All rights reserved
eISBN : 978-1-101-09897-4
REGISTERED TRADEMARK—MARCA REGISTRADA
Without limiting the rights under copyright reserved above, no part of this publication may be reproduced, stored in or introduced into a retrieval system, or transmitted, in any form, or by any means (electronic, mechanical, photocopying, recording, or otherwise), without the prior written permission of both the copyright owner and the above publisher of this book.
PUBLISHER’S NOTE
This is a work of fiction. Names, characters, places, and incidents either are the product of the author’s imagination or are used fictitiously, and any resemblance to actual persons, living or dead, business establishments, events, or locales is entirely coincidental.
The scanning, uploading, and distribution of this book via the Internet or via any other means without the permission of the publisher is illegal and punishable by law. Please purchase only authorized electronic editions, and do not participate in or encourage electronic piracy of copyrighted materials. Your support of the author ’s rights is appreciated.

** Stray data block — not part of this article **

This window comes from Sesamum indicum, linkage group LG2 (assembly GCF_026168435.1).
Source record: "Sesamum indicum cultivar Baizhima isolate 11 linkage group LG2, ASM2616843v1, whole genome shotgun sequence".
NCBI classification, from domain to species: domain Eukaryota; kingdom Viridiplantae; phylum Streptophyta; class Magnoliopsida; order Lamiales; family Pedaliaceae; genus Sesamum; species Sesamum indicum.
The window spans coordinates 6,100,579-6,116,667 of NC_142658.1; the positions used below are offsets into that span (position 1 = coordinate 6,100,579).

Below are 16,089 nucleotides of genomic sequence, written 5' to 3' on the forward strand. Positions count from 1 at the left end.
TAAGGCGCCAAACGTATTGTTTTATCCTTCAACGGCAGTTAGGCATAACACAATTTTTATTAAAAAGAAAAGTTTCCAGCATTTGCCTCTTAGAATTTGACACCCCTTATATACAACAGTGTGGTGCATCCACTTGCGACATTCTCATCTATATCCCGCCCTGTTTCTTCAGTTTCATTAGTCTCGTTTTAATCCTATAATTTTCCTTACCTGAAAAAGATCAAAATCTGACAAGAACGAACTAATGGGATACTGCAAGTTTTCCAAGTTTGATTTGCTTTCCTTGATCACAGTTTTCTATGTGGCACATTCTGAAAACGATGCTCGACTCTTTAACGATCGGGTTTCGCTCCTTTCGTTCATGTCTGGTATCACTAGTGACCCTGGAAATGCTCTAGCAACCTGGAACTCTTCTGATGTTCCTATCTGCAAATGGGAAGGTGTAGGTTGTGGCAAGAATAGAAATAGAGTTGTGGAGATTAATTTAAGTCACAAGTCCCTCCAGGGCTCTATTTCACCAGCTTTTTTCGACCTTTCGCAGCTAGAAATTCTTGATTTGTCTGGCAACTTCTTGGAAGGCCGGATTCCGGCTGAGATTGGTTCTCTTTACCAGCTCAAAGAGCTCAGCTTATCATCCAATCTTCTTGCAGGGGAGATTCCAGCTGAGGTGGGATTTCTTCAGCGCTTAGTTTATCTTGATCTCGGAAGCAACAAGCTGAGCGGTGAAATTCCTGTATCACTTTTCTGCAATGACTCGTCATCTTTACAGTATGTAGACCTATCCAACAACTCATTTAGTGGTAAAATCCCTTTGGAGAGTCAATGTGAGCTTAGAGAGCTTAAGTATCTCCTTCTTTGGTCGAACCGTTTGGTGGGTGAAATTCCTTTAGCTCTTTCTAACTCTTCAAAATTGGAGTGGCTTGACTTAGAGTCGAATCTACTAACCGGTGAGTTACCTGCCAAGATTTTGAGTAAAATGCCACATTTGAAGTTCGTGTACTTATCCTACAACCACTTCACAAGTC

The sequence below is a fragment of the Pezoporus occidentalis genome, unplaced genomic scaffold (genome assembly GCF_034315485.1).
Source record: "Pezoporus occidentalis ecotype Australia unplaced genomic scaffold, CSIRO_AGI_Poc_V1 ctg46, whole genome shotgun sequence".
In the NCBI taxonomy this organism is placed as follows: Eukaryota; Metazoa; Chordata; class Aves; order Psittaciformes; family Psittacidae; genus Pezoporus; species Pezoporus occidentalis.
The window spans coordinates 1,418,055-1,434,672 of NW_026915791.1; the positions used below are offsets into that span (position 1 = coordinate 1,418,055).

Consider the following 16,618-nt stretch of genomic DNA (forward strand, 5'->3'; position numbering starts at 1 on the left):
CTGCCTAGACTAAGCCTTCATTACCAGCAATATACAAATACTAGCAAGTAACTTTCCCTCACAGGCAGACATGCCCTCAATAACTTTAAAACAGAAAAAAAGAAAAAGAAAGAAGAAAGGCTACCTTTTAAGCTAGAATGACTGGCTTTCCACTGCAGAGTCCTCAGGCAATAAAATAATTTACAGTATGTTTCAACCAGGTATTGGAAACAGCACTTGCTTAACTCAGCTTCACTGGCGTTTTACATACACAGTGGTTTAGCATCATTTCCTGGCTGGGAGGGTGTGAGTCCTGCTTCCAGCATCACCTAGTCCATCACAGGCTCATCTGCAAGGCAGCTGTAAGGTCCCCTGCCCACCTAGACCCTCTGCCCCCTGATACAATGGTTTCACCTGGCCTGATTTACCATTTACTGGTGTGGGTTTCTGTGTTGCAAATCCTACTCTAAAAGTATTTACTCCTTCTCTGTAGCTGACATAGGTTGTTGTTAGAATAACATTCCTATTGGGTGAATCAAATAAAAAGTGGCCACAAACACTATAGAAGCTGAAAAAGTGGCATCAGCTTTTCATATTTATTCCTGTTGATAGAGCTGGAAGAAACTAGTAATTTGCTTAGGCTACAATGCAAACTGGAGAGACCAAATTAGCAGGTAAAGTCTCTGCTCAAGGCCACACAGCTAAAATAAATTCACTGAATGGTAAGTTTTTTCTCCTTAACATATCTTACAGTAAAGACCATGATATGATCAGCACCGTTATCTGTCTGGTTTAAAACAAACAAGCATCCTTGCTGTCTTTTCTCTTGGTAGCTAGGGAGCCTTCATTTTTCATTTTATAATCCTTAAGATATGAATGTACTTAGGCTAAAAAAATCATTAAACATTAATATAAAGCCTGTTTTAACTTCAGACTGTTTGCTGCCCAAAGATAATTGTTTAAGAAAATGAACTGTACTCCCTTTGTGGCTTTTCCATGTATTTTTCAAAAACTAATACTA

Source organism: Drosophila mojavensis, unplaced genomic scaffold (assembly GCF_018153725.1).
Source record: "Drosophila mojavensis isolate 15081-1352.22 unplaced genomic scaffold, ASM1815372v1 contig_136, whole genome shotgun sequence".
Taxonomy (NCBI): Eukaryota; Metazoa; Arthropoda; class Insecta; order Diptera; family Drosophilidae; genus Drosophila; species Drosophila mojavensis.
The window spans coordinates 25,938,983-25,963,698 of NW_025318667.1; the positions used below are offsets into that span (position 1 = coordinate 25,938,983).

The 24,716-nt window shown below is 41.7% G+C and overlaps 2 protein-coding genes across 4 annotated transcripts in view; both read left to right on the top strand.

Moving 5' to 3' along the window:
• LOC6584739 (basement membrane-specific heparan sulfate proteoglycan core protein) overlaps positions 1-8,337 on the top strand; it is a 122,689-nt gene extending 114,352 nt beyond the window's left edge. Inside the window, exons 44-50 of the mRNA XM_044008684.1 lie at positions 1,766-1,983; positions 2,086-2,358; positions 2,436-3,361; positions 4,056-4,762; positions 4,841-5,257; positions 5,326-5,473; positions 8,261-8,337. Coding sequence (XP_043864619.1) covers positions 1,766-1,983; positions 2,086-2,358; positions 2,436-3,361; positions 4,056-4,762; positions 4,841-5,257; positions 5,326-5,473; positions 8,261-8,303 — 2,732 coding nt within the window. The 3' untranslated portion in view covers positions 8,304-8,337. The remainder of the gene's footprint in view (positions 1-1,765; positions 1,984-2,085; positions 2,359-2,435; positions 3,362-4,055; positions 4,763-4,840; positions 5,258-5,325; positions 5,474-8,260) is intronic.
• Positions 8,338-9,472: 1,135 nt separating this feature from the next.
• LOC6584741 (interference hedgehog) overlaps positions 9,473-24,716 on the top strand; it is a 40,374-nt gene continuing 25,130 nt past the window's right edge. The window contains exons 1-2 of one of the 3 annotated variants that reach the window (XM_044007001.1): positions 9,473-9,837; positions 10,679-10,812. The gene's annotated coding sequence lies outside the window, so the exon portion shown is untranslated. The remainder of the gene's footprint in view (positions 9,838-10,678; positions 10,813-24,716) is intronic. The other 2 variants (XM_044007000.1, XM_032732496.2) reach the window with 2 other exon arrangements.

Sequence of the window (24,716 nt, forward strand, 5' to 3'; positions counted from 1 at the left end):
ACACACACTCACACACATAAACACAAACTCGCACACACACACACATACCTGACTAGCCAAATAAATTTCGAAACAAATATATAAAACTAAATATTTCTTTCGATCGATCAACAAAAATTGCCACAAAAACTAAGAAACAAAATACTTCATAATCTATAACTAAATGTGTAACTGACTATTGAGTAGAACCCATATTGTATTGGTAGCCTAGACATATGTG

http://us.penguingroup.com

To Keri
Acknowledgments
 
 
I would like to thank Laurie, Laurie, and Carole, who have walked with me through this book. Thank you for your faith and patience. I love you all. Also my buddy Lisa Johnson. I enjoy working with you and your staff, Lisa. Thanks to the RPE and
Christmas Box
staff. Sorry I left your name out last time, Beck. And Bob Gay. Thank you for your insight as well as your generosity. In the final page of this book you will see your influence.
My love to Keri, who lived more of this book than she should have. (She wanted me to tell you that it’s not all true.)
A special
grazie
to all my readers who stood with me through
The Last Promise
. Your support means more to me than you’ll ever know.
Most of all I am grateful to God for the inspiration He sends me. This book would not be possible without His mercy and tutelage.